I really don’t understand this Query block even though it’s been mentioned in several Tavern posts. My eyes seem to gloss over when reading about it – ha!
Is it important that regular WordPress users understand this block, or is it really a block for developers?
I have given the Query block a lot of attention as of late. On occasion, I may have even called it one of the largest hurdles the Gutenberg development team has needed to jump before block-based themes become a reality. However, the “query” WordPress term is not something all users or Tavern readers are familiar with. It is a concept as old as WordPress and generally something that only developers needed to familiarize themselves with. When Full Site Editing lands in WordPress, the new block will expose the Query to far more users as part of the site editor interface.
It is a block that is currently a part of the Gutenberg plugin but not WordPress core. However, at some point in 2021, more and more end-users and developers will be working with it.
In WordPress terminology, we are really talking about two things, the Query and the Loop. The Query is defined by a set of arguments or options that determine what posts to display. The Loop is the part of the machine that “loops” through the queried posts and displays them, one after another. The Query asks for posts; the Loop cycles through them.
Traditionally, theme authors were responsible for adding the Loop code to their templates, which used the global Query that WordPress supplied. Themes could also create custom queries, such as adding a posts list widget, categorized homepage post sections, or anything. And, “posts” can be anything from normal blog posts to WooCommerce products to the latest topics from the bbPress plugin.
The Query may be one of the single most important aspects of WordPress. In essence, it is the engine behind displaying the content of every page on the site. Without it, all WordPress sites would simply be a header and a footer.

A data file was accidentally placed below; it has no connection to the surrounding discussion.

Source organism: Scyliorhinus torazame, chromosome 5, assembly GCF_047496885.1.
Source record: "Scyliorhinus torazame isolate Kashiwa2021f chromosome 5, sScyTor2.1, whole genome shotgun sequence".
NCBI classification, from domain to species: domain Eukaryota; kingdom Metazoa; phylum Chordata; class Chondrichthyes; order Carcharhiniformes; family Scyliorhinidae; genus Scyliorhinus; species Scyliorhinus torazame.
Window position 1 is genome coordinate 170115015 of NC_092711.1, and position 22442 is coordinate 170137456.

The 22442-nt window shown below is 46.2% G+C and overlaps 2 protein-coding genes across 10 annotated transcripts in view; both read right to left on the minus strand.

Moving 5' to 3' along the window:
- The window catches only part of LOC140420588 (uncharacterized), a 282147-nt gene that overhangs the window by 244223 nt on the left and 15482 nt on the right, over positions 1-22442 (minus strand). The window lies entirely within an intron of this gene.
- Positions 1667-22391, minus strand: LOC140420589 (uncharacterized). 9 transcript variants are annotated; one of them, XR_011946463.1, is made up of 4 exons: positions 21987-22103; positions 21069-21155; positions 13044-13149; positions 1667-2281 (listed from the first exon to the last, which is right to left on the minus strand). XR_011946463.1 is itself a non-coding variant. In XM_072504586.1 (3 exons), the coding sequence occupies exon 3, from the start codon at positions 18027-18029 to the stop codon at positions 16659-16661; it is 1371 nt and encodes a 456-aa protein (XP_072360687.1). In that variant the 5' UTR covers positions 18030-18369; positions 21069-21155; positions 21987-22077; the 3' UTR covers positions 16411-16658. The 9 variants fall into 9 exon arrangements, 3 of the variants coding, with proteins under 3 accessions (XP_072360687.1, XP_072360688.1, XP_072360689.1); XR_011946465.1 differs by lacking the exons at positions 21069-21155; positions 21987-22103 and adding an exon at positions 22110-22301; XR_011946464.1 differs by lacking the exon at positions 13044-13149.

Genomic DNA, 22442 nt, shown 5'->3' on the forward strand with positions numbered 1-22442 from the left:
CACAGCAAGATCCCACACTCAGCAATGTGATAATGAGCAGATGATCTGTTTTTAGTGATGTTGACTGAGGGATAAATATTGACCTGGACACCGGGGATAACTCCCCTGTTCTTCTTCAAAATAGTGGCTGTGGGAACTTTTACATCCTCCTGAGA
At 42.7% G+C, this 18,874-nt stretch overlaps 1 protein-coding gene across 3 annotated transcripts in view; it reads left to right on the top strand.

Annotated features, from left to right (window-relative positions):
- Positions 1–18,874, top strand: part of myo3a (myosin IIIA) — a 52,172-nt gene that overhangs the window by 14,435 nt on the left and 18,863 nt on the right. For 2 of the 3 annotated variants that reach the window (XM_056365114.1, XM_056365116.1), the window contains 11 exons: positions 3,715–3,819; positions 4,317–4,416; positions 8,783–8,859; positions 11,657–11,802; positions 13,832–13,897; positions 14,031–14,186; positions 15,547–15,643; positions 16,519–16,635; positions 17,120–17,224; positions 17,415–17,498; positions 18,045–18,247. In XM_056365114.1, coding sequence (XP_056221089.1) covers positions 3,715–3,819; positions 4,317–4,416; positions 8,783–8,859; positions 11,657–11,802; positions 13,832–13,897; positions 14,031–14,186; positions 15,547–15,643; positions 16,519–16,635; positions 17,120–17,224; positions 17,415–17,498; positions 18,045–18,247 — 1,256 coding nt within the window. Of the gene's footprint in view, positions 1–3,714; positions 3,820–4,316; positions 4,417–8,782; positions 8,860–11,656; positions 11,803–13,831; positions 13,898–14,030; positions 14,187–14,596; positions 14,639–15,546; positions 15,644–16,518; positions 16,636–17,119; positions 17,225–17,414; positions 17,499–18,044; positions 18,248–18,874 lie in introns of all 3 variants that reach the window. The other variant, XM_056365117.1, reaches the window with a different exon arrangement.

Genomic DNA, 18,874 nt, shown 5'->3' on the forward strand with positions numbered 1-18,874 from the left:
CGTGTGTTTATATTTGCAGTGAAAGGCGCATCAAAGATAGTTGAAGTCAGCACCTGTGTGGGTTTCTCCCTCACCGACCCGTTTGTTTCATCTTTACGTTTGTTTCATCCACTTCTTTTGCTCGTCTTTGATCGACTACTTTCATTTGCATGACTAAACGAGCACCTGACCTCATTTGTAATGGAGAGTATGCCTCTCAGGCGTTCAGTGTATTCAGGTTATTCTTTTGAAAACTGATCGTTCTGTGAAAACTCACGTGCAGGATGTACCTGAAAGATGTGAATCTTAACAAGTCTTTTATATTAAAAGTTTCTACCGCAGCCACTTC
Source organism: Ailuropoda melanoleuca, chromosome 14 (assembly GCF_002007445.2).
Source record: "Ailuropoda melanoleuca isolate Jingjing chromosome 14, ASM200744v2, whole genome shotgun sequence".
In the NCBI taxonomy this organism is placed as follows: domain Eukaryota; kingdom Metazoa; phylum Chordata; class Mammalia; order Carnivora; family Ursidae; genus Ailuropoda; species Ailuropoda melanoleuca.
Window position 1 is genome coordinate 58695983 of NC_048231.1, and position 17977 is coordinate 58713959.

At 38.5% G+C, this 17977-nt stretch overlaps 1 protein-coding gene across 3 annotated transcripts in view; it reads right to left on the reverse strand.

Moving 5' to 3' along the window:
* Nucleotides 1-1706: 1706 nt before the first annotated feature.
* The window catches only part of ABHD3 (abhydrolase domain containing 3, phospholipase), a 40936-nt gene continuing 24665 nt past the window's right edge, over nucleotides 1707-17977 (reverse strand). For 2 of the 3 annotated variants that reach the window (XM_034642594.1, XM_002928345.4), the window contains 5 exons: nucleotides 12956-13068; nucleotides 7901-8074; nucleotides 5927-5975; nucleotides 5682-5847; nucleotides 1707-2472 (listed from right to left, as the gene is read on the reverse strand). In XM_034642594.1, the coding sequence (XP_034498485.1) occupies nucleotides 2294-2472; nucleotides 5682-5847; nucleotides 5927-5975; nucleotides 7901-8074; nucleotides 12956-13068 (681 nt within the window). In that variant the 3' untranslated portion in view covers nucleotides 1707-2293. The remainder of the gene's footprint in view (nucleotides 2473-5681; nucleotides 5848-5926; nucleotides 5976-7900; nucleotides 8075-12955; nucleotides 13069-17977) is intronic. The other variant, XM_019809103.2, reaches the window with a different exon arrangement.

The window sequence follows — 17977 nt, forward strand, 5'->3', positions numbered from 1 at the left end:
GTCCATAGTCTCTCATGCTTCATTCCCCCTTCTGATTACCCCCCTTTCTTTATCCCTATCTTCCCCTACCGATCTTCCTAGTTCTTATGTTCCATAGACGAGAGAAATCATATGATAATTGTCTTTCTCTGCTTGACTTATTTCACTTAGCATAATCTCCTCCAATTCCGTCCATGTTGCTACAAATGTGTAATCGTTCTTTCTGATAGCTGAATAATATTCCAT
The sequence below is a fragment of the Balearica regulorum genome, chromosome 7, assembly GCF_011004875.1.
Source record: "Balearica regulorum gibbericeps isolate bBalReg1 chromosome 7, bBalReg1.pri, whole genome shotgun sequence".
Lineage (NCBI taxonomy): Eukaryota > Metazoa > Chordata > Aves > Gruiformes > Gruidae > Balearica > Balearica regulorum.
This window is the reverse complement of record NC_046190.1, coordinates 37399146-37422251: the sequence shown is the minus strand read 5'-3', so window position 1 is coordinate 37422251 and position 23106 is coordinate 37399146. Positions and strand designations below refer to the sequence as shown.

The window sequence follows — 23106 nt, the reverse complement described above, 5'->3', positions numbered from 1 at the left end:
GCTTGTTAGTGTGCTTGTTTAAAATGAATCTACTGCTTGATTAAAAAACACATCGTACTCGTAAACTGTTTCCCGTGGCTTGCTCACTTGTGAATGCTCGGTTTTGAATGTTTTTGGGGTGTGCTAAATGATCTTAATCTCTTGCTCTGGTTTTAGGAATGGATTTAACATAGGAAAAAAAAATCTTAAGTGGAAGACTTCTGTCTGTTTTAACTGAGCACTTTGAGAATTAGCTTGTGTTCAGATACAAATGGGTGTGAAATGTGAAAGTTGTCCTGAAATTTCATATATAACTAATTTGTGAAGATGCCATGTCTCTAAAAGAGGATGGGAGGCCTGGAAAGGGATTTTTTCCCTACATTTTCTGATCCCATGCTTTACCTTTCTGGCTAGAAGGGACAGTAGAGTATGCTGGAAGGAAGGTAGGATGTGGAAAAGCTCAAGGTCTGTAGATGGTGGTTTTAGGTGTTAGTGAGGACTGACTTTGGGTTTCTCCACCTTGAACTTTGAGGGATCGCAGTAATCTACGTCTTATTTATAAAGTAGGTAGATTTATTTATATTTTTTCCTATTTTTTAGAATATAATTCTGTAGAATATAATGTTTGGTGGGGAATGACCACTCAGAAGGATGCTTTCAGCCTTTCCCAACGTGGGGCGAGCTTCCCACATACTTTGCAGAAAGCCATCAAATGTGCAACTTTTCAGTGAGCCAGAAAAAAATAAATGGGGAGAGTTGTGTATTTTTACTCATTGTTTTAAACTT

The Gutenberg plugin provides two blocks for the Query:
- Query: The outer block for setting the options for which posts will show.
- Query Loop: The inner block, which is automatically added when using Query.
Currently, users can select between four fairly standard variations when first adding the Query block. They are combinations of the post featured image, title, date, and excerpt.
These can be further customized via the block options panel in the sidebar. Users can also find “view” options in the toolbar for selecting between List and Grid views. The List view is the traditional list of posts flowing vertically down the page. The Grid view displays posts in two to six columns.
The Query block has a basic set of options for which post types to display and how to order them. It has filters for categories, tags, authors, and keywords. The block is not as robust as what is possible with code yet. It is missing some basic options like a post number limit and nearly all of the more advanced parameters. However, it is a promising starting point.
The more exciting aspects of this feature for end-users may not be the Query block at all. It is customizing the blocks that go inside, which display things like the featured image, post title, and more.
As a former theme author, I cannot count the number of times users have asked me about customizing some aspect of the posts layout. Having them dive into code to make minor changes, such as removing the post author name or displaying the category in a different place, was not an ideal experience. The site editor will put this power directly into each user’s hands.
The comment by Marcus was on the Tavern’s post covering Gutenberg 9.6. The latest version of the plugin introduced global query inheritance for the Query block. This means that theme authors can now replicate the content layer in block-based themes. Previously, pages like archives and search results would simply display the latest posts when a theme used the Query block. Now, each of those pages can display the correct posts.
However, the Query block is so much more than that. In the hands of users, it can be a powerful tool for creating custom output on a homepage — think newspaper-style categorized sections. Users can also create post lists in a sidebar, such as the latest forum replies or products. Theme authors can offer templates or block patterns with unique designs or as starting points for end-users to modify. There is no shortage of possibilities.